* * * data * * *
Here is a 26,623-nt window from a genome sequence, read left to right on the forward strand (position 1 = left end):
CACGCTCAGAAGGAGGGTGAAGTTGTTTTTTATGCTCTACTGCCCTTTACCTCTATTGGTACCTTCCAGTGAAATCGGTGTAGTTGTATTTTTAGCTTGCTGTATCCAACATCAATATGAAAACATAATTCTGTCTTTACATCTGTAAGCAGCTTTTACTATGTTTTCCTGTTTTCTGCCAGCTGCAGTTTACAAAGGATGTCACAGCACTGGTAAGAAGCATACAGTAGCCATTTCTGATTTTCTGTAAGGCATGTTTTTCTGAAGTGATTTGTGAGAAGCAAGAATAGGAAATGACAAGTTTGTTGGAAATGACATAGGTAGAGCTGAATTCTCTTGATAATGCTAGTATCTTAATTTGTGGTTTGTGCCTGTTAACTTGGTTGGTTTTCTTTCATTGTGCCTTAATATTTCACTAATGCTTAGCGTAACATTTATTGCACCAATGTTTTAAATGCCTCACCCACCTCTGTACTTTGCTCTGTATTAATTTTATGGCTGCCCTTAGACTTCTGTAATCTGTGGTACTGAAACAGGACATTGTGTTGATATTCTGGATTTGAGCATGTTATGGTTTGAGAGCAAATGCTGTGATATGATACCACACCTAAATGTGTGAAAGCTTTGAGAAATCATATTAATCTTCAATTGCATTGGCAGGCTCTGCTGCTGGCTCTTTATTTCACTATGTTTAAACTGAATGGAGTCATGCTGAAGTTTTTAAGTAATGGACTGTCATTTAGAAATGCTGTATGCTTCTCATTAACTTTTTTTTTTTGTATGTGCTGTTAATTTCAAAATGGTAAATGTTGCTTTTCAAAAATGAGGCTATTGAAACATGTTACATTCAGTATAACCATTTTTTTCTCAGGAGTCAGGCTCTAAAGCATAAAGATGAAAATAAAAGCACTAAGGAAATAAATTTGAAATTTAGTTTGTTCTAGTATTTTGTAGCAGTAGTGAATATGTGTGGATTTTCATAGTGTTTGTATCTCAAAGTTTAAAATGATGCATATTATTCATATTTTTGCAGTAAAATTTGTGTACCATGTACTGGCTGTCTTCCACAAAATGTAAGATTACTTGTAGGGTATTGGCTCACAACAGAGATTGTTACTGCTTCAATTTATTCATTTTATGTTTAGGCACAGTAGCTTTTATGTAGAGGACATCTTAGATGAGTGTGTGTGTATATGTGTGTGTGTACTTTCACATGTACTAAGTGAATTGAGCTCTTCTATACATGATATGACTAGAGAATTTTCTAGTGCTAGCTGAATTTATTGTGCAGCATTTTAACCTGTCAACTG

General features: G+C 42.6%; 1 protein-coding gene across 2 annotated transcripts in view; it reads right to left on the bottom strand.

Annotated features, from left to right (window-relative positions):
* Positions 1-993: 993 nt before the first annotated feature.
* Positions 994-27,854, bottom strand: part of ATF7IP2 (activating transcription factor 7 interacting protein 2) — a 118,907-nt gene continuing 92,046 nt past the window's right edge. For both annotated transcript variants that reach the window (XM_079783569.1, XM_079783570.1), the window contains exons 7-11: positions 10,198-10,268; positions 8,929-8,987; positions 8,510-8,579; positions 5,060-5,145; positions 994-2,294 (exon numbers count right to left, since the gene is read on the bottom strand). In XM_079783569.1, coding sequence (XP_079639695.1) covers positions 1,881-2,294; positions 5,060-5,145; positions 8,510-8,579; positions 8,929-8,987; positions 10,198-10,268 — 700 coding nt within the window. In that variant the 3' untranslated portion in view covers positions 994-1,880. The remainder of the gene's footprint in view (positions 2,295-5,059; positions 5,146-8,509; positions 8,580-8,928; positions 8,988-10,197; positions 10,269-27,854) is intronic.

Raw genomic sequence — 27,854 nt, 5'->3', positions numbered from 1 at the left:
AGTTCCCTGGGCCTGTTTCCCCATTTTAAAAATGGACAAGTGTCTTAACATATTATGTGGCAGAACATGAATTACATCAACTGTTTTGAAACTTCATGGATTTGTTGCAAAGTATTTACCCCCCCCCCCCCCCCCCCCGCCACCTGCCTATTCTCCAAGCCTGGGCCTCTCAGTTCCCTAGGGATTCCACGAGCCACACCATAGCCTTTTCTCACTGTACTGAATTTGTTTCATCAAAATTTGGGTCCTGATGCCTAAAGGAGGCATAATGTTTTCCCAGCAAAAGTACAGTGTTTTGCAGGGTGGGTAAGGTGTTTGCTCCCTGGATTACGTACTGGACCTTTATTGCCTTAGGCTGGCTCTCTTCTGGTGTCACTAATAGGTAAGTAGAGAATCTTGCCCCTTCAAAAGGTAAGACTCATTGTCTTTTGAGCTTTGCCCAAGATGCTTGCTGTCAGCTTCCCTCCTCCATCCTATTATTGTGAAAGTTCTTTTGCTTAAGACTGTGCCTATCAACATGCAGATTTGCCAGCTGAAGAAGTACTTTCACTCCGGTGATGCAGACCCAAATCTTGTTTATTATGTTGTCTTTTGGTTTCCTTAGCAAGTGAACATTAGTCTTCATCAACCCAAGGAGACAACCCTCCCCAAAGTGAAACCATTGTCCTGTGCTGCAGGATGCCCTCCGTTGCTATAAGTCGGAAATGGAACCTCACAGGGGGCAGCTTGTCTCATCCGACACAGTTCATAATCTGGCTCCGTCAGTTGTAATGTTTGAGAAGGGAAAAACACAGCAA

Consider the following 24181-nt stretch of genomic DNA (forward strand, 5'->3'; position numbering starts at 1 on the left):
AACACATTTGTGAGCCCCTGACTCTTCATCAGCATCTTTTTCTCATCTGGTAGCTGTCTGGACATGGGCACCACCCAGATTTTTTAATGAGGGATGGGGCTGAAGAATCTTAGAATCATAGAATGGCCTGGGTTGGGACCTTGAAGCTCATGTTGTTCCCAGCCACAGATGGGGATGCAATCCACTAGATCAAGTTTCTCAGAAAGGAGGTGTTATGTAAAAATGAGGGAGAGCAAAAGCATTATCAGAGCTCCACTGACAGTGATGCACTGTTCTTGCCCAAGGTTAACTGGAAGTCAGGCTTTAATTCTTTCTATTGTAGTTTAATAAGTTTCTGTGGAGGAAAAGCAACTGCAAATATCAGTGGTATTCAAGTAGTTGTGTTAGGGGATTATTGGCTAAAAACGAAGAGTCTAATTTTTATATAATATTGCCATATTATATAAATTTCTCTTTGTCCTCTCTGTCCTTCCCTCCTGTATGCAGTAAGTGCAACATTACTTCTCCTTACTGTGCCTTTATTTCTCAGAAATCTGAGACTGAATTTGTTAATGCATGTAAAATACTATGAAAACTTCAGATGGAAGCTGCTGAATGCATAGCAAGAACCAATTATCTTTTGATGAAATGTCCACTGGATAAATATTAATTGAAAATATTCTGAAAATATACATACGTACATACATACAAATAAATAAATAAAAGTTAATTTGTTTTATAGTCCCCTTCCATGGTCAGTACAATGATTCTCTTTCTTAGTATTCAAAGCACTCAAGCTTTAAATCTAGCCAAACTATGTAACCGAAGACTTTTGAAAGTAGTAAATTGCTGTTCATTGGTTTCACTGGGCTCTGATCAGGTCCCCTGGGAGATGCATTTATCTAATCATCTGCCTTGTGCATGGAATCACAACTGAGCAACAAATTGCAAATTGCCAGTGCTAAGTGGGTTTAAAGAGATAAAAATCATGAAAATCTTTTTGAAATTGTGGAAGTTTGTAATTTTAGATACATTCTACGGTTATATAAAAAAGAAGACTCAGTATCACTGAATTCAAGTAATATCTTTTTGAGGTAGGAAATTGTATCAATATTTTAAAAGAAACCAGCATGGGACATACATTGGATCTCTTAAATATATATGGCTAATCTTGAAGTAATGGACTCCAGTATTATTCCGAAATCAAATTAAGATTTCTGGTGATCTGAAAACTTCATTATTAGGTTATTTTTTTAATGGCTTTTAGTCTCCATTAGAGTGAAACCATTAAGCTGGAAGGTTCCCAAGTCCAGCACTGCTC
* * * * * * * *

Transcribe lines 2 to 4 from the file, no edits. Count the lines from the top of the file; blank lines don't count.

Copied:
CACGCTCAGAAGGAGGGTGAAGTTGTTTTTTATGCTCTACTGCCCTTTACCTCTATTGGTACCTTCCAGTGAAATCGGTGTAGTTGTATTTTTAGCTTGCTGTATCCAACATCAATATGAAAACATAATTCTGTCTTTACATCTGTAAGCAGCTTTTACTATGTTTTCCTGTTTTCTGCCAGCTGCAGTTTACAAAGGATGTCACAGCACTGGTAAGAAGCATACAGTAGCCATTTCTGATTTTCTGTAAGGCATGTTTTTCTGAAGTGATTTGTGAGAAGCAAGAATAGGAAATGACAAGTTTGTTGGAAATGACATAGGTAGAGCTGAATTCTCTTGATAATGCTAGTATCTTAATTTGTGGTTTGTGCCTGTTAACTTGGTTGGTTTTCTTTCATTGTGCCTTAATATTTCACTAATGCTTAGCGTAACATTTATTGCACCAATGTTTTAAATGCCTCACCCACCTCTGTACTTTGCTCTGTATTAATTTTATGGCTGCCCTTAGACTTCTGTAATCTGTGGTACTGAAACAGGACATTGTGTTGATATTCTGGATTTGAGCATGTTATGGTTTGAGAGCAAATGCTGTGATATGATACCACACCTAAATGTGTGAAAGCTTTGAGAAATCATATTAATCTTCAATTGCATTGGCAGGCTCTGCTGCTGGCTCTTTATTTCACTATGTTTAAACTGAATGGAGTCATGCTGAAGTTTTTAAGTAATGGACTGTCATTTAGAAATGCTGTATGCTTCTCATTAACTTTTTTTTTTTGTATGTGCTGTTAATTTCAAAATGGTAAATGTTGCTTTTCAAAAATGAGGCTATTGAAACATGTTACATTCAGTATAACCATTTTTTTCTCAGGAGTCAGGCTCTAAAGCATAAAGATGAAAATAAAAGCACTAAGGAAATAAATTTGAAATTTAGTTTGTTCTAGTATTTTGTAGCAGTAGTGAATATGTGTGGATTTTCATAGTGTTTGTATCTCAAAGTTTAAAATGATGCATATTATTCATATTTTTGCAGTAAAATTTGTGTACCATGTACTGGCTGTCTTCCACAAAATGTAAGATTACTTGTAGGGTATTGGCTCACAACAGAGATTGTTACTGCTTCAATTTATTCATTTTATGTTTAGGCACAGTAGCTTTTATGTAGAGGACATCTTAGATGAGTGTGTGTGTATATGTGTGTGTGTACTTTCACATGTACTAAGTGAATTGAGCTCTTCTATACATGATATGACTAGAGAATTTTCTAGTGCTAGCTGAATTTATTGTGCAGCATTTTAACCTGTCAACTG

General features: G+C 42.6%; 1 protein-coding gene across 2 annotated transcripts in view; it reads right to left on the bottom strand.

Annotated features, from left to right (window-relative positions):